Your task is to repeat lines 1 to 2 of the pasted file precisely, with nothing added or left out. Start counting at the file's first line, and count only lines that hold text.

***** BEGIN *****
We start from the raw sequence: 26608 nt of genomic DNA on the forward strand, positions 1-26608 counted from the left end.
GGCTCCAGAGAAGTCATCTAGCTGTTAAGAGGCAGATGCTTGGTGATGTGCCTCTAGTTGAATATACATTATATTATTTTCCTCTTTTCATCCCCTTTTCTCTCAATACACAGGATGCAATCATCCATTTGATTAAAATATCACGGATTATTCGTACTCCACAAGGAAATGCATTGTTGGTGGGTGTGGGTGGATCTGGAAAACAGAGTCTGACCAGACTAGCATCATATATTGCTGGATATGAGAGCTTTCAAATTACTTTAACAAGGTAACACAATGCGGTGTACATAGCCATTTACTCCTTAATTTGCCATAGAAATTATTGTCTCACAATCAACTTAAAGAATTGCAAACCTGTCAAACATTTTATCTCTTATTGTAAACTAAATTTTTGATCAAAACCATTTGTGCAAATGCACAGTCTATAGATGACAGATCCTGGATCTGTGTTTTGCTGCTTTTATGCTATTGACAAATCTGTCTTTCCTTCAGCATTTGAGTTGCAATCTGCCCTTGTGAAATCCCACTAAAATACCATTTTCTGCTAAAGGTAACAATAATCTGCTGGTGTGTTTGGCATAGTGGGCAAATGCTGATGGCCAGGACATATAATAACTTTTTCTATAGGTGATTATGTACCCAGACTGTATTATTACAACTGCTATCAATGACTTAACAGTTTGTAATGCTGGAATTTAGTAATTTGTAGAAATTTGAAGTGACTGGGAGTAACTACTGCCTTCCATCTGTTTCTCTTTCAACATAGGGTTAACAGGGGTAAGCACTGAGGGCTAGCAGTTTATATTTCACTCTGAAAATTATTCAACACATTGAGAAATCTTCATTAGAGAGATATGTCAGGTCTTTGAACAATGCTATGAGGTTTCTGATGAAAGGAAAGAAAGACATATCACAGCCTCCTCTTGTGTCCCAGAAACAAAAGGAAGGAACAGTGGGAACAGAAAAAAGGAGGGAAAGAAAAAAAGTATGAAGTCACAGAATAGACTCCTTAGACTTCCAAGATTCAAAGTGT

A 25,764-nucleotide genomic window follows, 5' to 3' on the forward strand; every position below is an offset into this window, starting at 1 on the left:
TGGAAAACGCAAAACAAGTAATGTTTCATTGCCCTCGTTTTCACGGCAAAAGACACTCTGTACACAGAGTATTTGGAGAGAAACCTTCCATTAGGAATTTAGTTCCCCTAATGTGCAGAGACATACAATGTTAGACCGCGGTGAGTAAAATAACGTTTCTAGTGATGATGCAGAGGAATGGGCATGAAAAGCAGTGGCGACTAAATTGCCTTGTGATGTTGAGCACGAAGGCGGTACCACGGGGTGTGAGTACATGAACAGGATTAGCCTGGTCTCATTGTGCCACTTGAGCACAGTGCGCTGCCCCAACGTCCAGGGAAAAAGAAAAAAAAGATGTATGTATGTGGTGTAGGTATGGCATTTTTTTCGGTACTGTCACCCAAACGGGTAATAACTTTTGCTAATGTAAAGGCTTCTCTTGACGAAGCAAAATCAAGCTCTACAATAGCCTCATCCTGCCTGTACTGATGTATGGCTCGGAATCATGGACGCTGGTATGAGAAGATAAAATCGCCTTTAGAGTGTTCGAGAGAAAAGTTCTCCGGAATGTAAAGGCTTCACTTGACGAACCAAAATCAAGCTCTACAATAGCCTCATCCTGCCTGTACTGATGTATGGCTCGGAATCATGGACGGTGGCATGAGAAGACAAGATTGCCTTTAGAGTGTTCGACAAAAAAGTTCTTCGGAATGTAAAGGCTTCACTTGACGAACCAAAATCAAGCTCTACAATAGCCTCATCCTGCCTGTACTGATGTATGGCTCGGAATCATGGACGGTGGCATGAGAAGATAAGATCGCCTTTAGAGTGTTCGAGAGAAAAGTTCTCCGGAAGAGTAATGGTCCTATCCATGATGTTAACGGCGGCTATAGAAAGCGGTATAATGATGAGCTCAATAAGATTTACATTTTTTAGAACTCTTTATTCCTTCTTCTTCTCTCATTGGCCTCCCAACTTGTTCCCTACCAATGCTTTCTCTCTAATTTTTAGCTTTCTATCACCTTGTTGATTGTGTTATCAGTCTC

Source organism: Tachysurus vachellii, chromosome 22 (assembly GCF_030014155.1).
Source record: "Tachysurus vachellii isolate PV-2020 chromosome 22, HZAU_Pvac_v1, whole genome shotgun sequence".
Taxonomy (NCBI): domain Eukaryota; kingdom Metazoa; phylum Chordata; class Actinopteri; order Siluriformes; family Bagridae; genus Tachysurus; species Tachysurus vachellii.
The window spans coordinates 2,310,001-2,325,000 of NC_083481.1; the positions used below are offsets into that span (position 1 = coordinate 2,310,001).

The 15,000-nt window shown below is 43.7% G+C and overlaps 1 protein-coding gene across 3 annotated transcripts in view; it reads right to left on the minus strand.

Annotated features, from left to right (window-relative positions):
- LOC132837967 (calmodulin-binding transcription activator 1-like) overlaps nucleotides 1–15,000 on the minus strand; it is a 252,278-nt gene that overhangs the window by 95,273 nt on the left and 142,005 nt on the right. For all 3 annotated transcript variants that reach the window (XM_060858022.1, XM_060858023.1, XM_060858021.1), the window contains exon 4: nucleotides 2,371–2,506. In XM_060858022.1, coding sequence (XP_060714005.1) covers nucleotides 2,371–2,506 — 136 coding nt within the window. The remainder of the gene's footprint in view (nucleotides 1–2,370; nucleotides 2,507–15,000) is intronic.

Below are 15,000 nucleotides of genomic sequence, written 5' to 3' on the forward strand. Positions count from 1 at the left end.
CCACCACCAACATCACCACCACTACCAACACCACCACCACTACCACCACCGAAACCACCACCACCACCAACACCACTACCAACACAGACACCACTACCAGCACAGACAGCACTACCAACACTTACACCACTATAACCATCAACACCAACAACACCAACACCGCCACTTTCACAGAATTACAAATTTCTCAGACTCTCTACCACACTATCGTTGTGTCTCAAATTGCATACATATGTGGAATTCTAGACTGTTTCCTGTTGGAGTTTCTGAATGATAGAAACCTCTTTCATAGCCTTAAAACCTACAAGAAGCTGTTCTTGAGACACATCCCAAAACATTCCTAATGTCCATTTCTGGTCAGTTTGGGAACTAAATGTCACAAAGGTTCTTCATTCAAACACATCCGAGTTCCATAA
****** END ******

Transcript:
We start from the raw sequence: 26608 nt of genomic DNA on the forward strand, positions 1-26608 counted from the left end.
GGCTCCAGAGAAGTCATCTAGCTGTTAAGAGGCAGATGCTTGGTGATGTGCCTCTAGTTGAATATACATTATATTATTTTCCTCTTTTCATCCCCTTTTCTCTCAATACACAGGATGCAATCATCCATTTGATTAAAATATCACGGATTATTCGTACTCCACAAGGAAATGCATTGTTGGTGGGTGTGGGTGGATCTGGAAAACAGAGTCTGACCAGACTAGCATCATATATTGCTGGATATGAGAGCTTTCAAATTACTTTAACAAGGTAACACAATGCGGTGTACATAGCCATTTACTCCTTAATTTGCCATAGAAATTATTGTCTCACAATCAACTTAAAGAATTGCAAACCTGTCAAACATTTTATCTCTTATTGTAAACTAAATTTTTGATCAAAACCATTTGTGCAAATGCACAGTCTATAGATGACAGATCCTGGATCTGTGTTTTGCTGCTTTTATGCTATTGACAAATCTGTCTTTCCTTCAGCATTTGAGTTGCAATCTGCCCTTGTGAAATCCCACTAAAATACCATTTTCTGCTAAAGGTAACAATAATCTGCTGGTGTGTTTGGCATAGTGGGCAAATGCTGATGGCCAGGACATATAATAACTTTTTCTATAGGTGATTATGTACCCAGACTGTATTATTACAACTGCTATCAATGACTTAACAGTTTGTAATGCTGGAATTTAGTAATTTGTAGAAATTTGAAGTGACTGGGAGTAACTACTGCCTTCCATCTGTTTCTCTTTCAACATAGGGTTAACAGGGGTAAGCACTGAGGGCTAGCAGTTTATATTTCACTCTGAAAATTATTCAACACATTGAGAAATCTTCATTAGAGAGATATGTCAGGTCTTTGAACAATGCTATGAGGTTTCTGATGAAAGGAAAGAAAGACATATCACAGCCTCCTCTTGTGTCCCAGAAACAAAAGGAAGGAACAGTGGGAACAGAAAAAAGGAGGGAAAGAAAAAAAGTATGAAGTCACAGAATAGACTCCTTAGACTTCCAAGATTCAAAGTGT